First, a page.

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I've practiced enough that I can recognize two-note intervals in isolation (sequentially), but this doesn't seem to help that much for understanding actual songs. What exercises would help to go beyond this?

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Nothing helps your understanding of actual songs than trying to transcribe actual songs. Start with songs with simpler harmonies (pop music, country, etc) and move on to more complicated material (jazz, classical). Use published (or internet available) chord sheets as answer keys. –  Rein Henrichs Apr 28 '11 at 22:24
Thanks! This deserves to be an actual answer. –  Brian Slesinsky Apr 30 '11 at 1:08
I found this article about learning to hear chords. Not sure if it's really the next thing, but I'm going to give it a try: jazzadvice.com/hearing-in-color-chord-tones-in-context –  Brian Slesinsky May 3 '11 at 3:10
try to identify individual notes (regardless of the previous note) in a given context (in a song or following a cadence). There's an nice free computer application for that at miles.be –  Anthony Aug 27 '13 at 11:41
This website has helped me tremendously. I really really recommend it. musictheory.net/exercises –  Caleb Dec 25 '13 at 21:38

3 Answers 3

I am working on the same problem. Initially I felt as if pitch perception changed inside a melodic context. Now, after around 2 months of training, I find 3 factors play a role in recognizing intervals inside melodies:

  1. Speed of recognition. How quickly you can identify? Once you are good at recognizing prolonged intervals, try making tempo faster.
  2. Focus in the moment. Focus on current note and upcoming next note. Here it might sound crazy, but I have found meditation helps.
  3. Pitch/Musical memory. Ability to replay a sound in your head that you hear once.

Here are some exercises that I am doing these days :-

  1. Try to identify the same intervals in various positions in slow, small melodies. After some practice I am able to identify first & last intervals in the melody. Middle intervals still elude me.
  2. If you have learned intervals using the song mnemonics method then you would identify intervals with their character. I find that sometimes I do not even recognize if an interval is ascending or descending without first recognizing its character. So another simple exercise I do is I chose any two random notes in random melodies and guess which is higher. I find most people figure out songs on piano by this simple skill. One variation of this exercise could be to try to guess the melody graph instead of trying to recognize exact intervals. Another variation is to try to guess cents between two random frequency sounds, so you will learn to judge interval from sound 'thickness'.
  3. Try producing various interval sounds with your voice. I find reproducing what you hear in your head is an important skill and slightly different from recognizing intervals you hear. Take any random note and try to produce a random interval on top of it. Record your voice and check your answer with piano.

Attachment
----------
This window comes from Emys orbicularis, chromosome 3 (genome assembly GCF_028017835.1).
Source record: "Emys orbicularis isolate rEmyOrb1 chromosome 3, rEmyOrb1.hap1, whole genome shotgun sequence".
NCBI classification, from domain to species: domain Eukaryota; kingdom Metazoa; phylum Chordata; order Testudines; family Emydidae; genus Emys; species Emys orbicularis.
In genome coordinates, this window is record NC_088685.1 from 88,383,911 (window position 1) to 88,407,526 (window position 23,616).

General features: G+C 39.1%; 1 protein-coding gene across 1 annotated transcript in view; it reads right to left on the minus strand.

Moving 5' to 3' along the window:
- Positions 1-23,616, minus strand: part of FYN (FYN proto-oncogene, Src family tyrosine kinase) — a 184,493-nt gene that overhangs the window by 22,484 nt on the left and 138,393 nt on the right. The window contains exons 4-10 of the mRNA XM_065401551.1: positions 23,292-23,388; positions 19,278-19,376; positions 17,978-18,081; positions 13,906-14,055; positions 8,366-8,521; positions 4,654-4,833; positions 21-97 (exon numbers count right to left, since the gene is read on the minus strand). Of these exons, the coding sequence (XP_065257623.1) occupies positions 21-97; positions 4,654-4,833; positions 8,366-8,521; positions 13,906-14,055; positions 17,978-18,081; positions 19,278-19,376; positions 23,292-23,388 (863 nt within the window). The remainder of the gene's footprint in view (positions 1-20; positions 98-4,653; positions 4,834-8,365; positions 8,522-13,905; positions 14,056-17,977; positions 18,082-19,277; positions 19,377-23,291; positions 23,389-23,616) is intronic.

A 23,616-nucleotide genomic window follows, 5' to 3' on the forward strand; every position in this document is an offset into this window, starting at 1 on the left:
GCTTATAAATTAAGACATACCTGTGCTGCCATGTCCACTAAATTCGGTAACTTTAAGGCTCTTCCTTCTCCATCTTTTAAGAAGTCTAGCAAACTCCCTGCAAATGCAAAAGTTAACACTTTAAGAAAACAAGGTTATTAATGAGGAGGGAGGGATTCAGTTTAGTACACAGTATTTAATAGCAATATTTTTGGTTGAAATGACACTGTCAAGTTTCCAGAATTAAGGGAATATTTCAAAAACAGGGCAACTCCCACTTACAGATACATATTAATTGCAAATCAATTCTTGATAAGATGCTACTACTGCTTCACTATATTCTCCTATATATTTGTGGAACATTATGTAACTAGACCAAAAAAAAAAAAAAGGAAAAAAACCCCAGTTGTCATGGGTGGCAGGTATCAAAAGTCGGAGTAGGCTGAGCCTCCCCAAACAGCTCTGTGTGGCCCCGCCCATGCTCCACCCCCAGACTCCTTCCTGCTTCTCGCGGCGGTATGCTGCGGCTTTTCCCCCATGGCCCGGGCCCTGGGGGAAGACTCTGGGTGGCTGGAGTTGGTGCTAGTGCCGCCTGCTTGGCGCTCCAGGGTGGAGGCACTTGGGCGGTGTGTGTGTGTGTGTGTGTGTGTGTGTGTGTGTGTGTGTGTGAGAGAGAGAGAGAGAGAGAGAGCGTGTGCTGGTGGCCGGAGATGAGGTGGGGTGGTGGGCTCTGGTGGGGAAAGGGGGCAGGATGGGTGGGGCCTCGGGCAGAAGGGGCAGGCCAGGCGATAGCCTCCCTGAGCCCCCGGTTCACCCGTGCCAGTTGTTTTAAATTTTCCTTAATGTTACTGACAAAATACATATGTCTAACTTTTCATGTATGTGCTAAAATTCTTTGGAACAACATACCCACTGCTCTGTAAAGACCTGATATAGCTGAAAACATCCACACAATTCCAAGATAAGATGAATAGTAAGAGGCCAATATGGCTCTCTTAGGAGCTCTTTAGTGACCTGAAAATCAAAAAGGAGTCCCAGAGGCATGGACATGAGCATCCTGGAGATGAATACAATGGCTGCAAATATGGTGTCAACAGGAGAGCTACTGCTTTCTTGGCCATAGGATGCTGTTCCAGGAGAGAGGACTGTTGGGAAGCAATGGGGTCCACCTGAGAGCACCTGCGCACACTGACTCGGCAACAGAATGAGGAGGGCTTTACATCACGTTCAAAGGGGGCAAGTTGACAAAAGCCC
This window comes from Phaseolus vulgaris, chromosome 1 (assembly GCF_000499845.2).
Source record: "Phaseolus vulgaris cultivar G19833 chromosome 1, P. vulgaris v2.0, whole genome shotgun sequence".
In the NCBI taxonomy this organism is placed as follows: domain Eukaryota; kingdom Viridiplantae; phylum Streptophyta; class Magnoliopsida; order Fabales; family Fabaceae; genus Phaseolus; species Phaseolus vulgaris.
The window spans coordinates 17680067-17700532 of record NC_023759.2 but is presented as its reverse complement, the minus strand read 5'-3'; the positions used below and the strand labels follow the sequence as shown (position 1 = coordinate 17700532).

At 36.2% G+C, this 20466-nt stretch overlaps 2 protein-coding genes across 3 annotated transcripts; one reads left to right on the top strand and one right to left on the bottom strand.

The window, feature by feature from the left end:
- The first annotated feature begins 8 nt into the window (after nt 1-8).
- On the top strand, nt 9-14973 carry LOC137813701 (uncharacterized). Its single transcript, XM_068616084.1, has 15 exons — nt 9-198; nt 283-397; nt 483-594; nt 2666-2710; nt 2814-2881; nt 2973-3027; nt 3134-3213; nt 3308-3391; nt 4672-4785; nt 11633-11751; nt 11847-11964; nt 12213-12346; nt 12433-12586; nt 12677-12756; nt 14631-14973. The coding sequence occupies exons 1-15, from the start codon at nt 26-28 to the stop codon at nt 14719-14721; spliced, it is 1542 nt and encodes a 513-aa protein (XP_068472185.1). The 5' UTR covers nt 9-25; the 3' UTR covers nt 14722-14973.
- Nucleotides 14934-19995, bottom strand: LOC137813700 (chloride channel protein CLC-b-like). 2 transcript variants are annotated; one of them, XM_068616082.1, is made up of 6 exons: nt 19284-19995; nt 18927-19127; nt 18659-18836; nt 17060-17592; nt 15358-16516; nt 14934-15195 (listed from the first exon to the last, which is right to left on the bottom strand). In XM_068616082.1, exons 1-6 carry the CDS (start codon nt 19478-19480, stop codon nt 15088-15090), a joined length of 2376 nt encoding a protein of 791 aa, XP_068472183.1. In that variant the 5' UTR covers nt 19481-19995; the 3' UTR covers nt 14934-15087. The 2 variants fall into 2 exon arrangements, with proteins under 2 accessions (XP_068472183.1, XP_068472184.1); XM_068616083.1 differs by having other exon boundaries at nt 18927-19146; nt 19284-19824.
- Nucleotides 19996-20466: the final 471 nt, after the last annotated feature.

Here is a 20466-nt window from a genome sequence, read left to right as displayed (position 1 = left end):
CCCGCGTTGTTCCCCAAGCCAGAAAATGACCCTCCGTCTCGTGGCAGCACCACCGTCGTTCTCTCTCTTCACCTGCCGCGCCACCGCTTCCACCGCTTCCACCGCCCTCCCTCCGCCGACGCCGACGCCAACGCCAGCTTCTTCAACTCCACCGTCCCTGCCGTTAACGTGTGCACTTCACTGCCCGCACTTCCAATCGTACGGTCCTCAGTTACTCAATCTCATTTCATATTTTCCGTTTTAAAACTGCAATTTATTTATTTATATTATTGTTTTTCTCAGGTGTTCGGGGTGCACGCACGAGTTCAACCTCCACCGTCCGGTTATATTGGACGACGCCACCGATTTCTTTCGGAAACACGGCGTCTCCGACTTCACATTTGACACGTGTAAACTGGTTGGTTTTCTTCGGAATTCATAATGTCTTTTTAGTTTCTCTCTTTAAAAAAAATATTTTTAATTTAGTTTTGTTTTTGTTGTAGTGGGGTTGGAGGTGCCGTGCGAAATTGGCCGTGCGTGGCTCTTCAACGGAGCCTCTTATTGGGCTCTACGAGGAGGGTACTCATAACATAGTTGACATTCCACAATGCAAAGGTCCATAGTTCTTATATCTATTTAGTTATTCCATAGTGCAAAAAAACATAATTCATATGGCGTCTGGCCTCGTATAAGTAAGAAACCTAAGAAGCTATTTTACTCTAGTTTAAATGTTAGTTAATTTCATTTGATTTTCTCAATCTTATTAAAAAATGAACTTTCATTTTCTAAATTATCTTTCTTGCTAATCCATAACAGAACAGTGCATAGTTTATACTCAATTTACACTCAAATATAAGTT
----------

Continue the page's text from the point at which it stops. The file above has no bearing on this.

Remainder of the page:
Best Wishes!

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+1 Thanks for sharing your work. I think you're catching flack because you're leading with the link. Maybe rearrange and put the link at the end. I think you're getting downvotes just because it looks spammish. If you bury the link before more useful information, that will help. You've got a good categorization, I think; maybe describe an exercise from each group.... ? HTH. Welcome to the site! –  luser droog Dec 26 '13 at 0:28
s/before/behind/ –  luser droog Dec 26 '13 at 7:31
is this a sed command? –  Anthony Dec 26 '13 at 9:40
Yes, that was sed syntax for correcting the typo in my other comment. :) –  luser droog Jan 9 at 7:45

Three ear-training exercises that will be beneficial whether you intend to study pop or classical music:

  1. Key: Find the key of a piece. This is the note often referred to as "1", "do", or sometimes "the home note".
  2. Solfege: Next, try to determine what other pitches (the pitches of the melody, for example, or the bass line) are, relative to do. Use solfege syllables (e.g. "fa", "sol", "te") to describe them, or numbers (though numbers can't specify raised and lowered pitches).
  3. Harmony: Finally, try to recognize harmonies--see if you can find the "root" of each chord and find its relation to do. You'll say things like "measure 7 is a IV chord", and so on.

Trying to achieve each of these goals will definitely help you better understand "actual songs"!

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Add a third note to determine chords. You should be able to pick out the root of a chord, and from that learn to distinguish if the chord is inverted. For example, in a C major chord, you'll have C, E & G. In "the root position", C is the lowest pitch in this chord. In the "first inversion" then E is the lowest pitch (usually C gets moved up an octave).

In a lot of modern western music, mostly guitar, the melody and harmony consist of chords, rather than picking out individual notes.

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